Also on view, “Ten Small Prints” including work by Berenice Abbott, Anonymous, Harry Callahan, Susan Derges, Harold Edgerton, Peter Kayafas, Helen Levitt, John Pfahl, Aaron Siskind, and Ralph Steiner. I suggest you bundle up and head on over before the shows come down on January 18.

Are farmers afraid of the dark, or is it just Boston?

This evening, I was making my semi-usual Monday after work loop heading to the Boston City Hall Farmers Market to pick up raw material for dinner. As I approached the market I thought, “wow, it’s nice that they have those lights so people can still shop after dark now that they set the clocks back.” As I got closer, I saw that some of the stalls were already empty and the rest were packing up fast, a whole hour before what I thought was closing time.

I was able to buy a stalk of brussels (with a final s) sprouts from a farmer who explained that they changed the hours because “who wants to be here in the dark.” Reds Best was long gone, quashing the evening’s protein plan.  I’m not sure if the farmers were leaving because they didn’t want to stay after dark (I guess the business from after-work shoppers like myself isn’t that rich) or because some official had decreed that you can’t buy fresh produce outdoors after sundown. It was clear that the vendors I saw had plenty of inventory left. It was one of those “not world class city” moments that I keep wishing Boston would outgrow.

Clutching my stalk of brussels sprouts and grumbling to myself on the T, I realized two things: first, you get more room on the T if you’re brandishing a stalk of brussels sprouts, and second, the real problem here is that sham called Daylight Saving (no final s) Time.

Storrowing credit for a neo-neo-neologism

This morning the estimable editors at UniversalHub described a truck as “freshly storrowed,” meaning that it had been driven under a famously (but not famously enough I guess) too-low overpass on Storrow Drive and either gotten stuck or had the top ripped off or both.  Bostonians know this phenomenon all too well, mostly around the traditional moving seasons at the start and end of the academic year.

The earliest (easily found) search result for this use of storrowing is a Tour De France blog post by Dave Chiu from this past summer with a photo of a bus that had tried to squeeze under some signage that was not high enough.  Over at Urban Dictionary, there’s another sense of storrowing that is probably as old as the hills in practice if not in name, and also a portmanteau of steal and borrow.

to borrow something intending to not return it or to borrow something and decide to keep it.

More searching uncovers what might be an even earlier meaning for storrowing that also comes with a handy opposite in astorrowing which apparently is to be avoided if possible.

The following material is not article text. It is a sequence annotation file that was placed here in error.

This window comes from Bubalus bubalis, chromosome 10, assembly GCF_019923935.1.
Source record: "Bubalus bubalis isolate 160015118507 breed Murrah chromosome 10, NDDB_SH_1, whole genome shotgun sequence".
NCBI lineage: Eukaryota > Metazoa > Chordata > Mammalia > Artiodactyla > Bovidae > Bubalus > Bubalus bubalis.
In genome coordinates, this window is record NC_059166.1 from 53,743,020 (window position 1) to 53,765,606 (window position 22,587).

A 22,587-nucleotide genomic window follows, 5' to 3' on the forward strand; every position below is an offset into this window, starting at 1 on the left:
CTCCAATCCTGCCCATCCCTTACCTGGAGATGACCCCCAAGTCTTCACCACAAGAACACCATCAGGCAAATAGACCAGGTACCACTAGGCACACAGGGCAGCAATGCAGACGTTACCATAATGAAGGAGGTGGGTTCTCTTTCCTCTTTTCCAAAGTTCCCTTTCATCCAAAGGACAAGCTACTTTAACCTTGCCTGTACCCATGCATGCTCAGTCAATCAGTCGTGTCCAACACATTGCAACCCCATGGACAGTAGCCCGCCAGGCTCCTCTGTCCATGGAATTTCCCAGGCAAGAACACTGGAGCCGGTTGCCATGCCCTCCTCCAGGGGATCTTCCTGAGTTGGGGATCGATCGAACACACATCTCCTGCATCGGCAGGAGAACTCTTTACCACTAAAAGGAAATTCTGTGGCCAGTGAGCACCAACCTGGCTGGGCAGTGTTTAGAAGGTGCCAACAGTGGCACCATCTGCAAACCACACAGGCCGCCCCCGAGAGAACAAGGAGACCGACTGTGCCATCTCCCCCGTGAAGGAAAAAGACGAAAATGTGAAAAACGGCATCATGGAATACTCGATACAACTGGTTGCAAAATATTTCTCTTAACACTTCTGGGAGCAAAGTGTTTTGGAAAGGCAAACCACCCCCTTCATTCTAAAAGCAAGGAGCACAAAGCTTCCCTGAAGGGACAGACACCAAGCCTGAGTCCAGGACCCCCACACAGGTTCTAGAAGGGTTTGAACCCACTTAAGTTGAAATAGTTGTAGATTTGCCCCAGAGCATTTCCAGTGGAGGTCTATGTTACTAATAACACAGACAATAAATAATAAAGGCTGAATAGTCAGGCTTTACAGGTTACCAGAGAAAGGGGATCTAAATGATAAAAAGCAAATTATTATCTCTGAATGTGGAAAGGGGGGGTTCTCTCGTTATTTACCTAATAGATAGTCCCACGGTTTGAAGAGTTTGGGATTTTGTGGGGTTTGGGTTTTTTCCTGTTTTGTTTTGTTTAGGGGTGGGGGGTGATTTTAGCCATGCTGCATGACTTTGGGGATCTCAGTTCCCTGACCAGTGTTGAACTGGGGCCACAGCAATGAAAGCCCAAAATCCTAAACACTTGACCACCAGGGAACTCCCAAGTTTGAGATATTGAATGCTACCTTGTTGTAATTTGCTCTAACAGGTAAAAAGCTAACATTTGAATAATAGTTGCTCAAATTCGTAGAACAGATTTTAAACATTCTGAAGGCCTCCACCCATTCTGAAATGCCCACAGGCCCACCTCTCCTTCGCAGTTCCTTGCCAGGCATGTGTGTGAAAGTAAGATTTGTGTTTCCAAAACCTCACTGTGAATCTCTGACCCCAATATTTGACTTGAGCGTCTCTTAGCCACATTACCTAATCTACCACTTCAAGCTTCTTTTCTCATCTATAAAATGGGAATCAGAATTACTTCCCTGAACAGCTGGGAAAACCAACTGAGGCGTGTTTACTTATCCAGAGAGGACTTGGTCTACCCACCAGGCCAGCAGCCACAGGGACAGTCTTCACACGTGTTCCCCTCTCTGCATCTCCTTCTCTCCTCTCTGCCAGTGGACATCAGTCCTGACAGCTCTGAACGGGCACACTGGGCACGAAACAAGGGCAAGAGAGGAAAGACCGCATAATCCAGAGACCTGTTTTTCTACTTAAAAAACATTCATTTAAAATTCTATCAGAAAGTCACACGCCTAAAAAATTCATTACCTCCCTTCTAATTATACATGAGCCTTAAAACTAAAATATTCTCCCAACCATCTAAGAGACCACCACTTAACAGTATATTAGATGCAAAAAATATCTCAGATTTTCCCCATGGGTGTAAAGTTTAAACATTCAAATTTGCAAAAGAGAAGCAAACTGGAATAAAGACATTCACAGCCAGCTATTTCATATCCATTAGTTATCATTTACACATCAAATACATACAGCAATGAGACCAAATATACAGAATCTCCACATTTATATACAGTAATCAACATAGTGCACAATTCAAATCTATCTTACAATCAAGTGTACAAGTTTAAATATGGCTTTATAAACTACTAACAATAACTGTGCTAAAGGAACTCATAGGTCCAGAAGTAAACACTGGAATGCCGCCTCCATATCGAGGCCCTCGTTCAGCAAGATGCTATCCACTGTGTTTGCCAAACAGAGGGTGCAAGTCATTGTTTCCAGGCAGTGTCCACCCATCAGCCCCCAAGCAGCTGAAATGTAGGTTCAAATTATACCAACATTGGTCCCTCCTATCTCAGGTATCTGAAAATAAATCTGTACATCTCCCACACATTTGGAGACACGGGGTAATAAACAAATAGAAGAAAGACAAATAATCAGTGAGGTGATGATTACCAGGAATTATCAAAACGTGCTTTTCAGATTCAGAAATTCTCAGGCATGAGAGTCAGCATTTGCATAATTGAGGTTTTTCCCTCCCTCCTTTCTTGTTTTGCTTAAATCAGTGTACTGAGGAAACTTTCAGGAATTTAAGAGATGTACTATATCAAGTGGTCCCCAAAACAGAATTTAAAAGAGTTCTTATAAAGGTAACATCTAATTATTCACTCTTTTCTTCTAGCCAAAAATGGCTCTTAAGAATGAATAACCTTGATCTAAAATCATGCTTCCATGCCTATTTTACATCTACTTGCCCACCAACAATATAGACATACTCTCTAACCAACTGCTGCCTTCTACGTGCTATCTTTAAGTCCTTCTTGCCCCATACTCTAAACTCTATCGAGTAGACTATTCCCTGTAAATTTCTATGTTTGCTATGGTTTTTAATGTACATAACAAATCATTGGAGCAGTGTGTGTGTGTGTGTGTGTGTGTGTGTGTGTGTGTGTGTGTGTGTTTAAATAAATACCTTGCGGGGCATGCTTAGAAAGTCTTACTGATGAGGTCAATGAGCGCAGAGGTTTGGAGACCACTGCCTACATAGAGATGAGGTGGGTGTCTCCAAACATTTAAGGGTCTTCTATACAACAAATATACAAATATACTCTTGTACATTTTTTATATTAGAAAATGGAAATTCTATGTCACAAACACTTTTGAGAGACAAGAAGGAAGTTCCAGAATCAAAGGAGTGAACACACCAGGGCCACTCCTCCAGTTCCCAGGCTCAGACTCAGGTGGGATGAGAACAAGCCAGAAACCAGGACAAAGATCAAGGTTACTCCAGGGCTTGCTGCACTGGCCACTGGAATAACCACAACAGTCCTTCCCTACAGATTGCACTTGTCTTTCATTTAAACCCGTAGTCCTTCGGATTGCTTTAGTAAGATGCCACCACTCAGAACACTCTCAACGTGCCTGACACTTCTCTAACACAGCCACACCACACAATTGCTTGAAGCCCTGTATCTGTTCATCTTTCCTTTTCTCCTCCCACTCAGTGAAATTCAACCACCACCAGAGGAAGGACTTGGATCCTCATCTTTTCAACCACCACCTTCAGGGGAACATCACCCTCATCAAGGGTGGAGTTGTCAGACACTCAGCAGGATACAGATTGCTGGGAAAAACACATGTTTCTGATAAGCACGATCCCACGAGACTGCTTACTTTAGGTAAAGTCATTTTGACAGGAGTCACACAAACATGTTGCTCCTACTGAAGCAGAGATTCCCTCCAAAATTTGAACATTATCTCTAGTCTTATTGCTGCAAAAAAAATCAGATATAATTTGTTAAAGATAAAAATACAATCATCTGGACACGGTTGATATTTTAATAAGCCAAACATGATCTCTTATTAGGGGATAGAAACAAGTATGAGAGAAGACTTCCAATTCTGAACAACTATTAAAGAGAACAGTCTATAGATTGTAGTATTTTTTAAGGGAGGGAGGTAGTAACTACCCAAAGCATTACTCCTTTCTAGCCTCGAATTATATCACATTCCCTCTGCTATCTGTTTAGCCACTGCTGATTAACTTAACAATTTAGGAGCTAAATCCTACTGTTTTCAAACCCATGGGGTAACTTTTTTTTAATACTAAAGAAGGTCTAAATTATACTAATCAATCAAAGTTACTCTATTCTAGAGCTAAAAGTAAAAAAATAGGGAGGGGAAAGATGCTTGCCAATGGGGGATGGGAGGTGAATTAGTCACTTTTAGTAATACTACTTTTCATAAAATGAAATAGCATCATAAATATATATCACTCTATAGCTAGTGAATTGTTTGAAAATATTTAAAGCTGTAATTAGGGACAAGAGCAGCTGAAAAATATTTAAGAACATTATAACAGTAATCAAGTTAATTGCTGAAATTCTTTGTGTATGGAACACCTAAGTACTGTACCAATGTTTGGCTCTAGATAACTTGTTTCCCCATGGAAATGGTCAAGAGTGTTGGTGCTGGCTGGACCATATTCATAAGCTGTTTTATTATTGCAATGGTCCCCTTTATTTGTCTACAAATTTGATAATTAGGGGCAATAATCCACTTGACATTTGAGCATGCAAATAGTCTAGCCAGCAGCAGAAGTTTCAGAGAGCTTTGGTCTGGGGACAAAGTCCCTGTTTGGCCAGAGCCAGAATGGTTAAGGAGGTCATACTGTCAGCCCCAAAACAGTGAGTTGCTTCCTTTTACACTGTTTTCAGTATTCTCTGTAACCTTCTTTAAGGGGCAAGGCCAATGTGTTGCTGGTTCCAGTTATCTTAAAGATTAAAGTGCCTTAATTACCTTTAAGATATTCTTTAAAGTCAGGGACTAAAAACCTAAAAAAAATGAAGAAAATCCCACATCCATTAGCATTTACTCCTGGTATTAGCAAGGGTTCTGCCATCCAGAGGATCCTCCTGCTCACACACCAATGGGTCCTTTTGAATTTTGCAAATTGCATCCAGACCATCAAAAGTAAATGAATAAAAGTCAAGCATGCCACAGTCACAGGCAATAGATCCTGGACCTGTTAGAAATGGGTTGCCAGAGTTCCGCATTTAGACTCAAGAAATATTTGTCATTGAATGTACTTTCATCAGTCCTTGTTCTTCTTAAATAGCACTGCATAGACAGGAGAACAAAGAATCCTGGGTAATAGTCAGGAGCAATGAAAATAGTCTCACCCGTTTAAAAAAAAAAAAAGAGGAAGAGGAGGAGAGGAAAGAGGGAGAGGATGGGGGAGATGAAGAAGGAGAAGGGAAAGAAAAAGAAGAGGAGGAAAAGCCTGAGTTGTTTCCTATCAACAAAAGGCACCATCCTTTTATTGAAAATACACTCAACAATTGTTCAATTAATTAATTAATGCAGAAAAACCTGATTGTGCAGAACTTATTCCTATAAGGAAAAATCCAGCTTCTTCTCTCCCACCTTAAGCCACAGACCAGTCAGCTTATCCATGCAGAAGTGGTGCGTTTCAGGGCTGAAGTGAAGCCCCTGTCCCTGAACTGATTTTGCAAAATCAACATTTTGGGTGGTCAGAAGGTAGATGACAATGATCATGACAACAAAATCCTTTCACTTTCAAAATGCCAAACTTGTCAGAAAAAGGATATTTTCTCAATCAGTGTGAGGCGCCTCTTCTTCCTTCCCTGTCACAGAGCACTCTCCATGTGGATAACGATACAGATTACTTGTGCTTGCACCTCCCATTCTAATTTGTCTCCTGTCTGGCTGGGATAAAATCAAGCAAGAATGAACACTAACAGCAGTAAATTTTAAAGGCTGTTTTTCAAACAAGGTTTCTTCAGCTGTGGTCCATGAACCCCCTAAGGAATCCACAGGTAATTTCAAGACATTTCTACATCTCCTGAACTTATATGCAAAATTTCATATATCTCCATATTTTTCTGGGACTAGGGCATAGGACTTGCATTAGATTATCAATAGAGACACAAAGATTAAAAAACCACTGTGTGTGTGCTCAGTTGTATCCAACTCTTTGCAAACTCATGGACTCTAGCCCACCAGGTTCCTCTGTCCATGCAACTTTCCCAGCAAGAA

STORROWING PEATS: Three weeks after cutting the peats are ready to be storrowed – that is placed on end in little wigwam like piles so that the air can circulate freely round them. In a wet year those piles sometimes have to be taken down and built up again, outside in. This is known as “astorrowing” and no one does it if they can help it. After another three weeks the peats should be ready to come home.

What would James J. Storrow think? Maybe his ancestors were in the peat business back in the old country. One hopes his descendants are careful when driving trucks on the family road, though the headline writers would certainly love it if they weren’t.

— Update 10/15 —
Some time after I wrote this, somebody added Storrowed to Urban Dictionary using the same UniversalHub story as the basis. Also, a video.

One fish, two fish, Red's Best, Cod Squad

Occasionally, you can smell the ocean from outside my office near the North End. Maybe it’s just a nearby fountain or open hydrant or the aquarium, but it serves to remind me that Boston has a seafaring heritage. That said, if you’re not careful buying your seafood here, you can get scrod.

We all know that Anthony Bourdain warns against ordering fish on a Monday, but as it turns out, Monday is my go-to double header fish day with two quality establishments: lunch at Captain Marden’s Cod Squad Food Truck followed by a trip to Red’s Best Seafood at the Boston City Hall Farmers Market to pick up something to cook for dinner.

Haddock sandwich from Captain Mardens Cod Squad truck

I’ve praised Captain Marden before, so I’ll be brief today. I was on the fence between fish n chips and the tuna melt. I asked for the chef’s choice and ended up with the haddock sandwich. $11 got me the sandwich, a ton of fries, cole slaw, onion, lettuce and tomato, and a nice touch, a lemon wedge. I was offered cheese, too, but declined. The haddock was delicate and flaky, and was neither overwhelmed nor cheated by the crust. Delightful if a bit much for a lunch, maybe they can offer a “just the sandwich” version sans fries in the future. Cod Squad also offers a range of salads topped with seafood.

Red's Best Local Fish at the City Hall Farmers Market

At Red’s Best, you can get a variety of fresh – not frozen – seafood, all caught by local fisherman and monitored all the way along the chain to make sure that you’re getting the kind of fish you think you’re getting. There’s a good variety of fin fish and shellfish, but if you don’t get here on the early side, things have a way of selling out. I scooped up some scallops ($22/lb) that were super sweet and went very well with the kale from a nearby farm stand. If you’re concerned about the source and sustainability of your seafood, I recommend a Red’s highly. The hardest thing for me is remembering to bring the fish home after stowing it in the fridge at the office for the afternoon.